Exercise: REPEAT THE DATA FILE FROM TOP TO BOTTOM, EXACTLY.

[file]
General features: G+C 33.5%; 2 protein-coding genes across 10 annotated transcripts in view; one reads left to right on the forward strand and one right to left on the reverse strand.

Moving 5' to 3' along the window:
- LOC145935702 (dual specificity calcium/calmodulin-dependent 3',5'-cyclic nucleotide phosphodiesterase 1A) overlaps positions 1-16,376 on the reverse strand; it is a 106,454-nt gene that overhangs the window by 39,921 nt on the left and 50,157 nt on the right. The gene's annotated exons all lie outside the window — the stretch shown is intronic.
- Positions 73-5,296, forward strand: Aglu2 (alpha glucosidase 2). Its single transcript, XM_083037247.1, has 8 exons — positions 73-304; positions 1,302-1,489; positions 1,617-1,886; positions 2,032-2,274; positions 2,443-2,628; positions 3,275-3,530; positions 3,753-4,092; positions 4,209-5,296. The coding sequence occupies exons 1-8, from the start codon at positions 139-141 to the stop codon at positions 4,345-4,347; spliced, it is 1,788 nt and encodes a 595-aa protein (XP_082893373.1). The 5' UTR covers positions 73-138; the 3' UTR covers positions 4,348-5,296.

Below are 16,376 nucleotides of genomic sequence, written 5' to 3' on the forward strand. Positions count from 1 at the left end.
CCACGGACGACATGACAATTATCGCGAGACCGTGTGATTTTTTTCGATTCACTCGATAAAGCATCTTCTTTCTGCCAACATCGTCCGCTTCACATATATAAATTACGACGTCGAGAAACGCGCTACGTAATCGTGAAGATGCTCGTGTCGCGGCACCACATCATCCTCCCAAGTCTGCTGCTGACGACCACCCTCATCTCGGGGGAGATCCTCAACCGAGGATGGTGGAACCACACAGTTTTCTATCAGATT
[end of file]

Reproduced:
General features: G+C 33.5%; 2 protein-coding genes across 10 annotated transcripts in view; one reads left to right on the forward strand and one right to left on the reverse strand.

Moving 5' to 3' along the window:
- LOC145935702 (dual specificity calcium/calmodulin-dependent 3',5'-cyclic nucleotide phosphodiesterase 1A) overlaps positions 1-16,376 on the reverse strand; it is a 106,454-nt gene that overhangs the window by 39,921 nt on the left and 50,157 nt on the right. The gene's annotated exons all lie outside the window — the stretch shown is intronic.
- Positions 73-5,296, forward strand: Aglu2 (alpha glucosidase 2). Its single transcript, XM_083037247.1, has 8 exons — positions 73-304; positions 1,302-1,489; positions 1,617-1,886; positions 2,032-2,274; positions 2,443-2,628; positions 3,275-3,530; positions 3,753-4,092; positions 4,209-5,296. The coding sequence occupies exons 1-8, from the start codon at positions 139-141 to the stop codon at positions 4,345-4,347; spliced, it is 1,788 nt and encodes a 595-aa protein (XP_082893373.1). The 5' UTR covers positions 73-138; the 3' UTR covers positions 4,348-5,296.

Below are 16,376 nucleotides of genomic sequence, written 5' to 3' on the forward strand. Positions count from 1 at the left end.
CCACGGACGACATGACAATTATCGCGAGACCGTGTGATTTTTTTCGATTCACTCGATAAAGCATCTTCTTTCTGCCAACATCGTCCGCTTCACATATATAAATTACGACGTCGAGAAACGCGCTACGTAATCGTGAAGATGCTCGTGTCGCGGCACCACATCATCCTCCCAAGTCTGCTGCTGACGACCACCCTCATCTCGGGGGAGATCCTCAACCGAGGATGGTGGAACCACACAGTTTTCTATCAGATT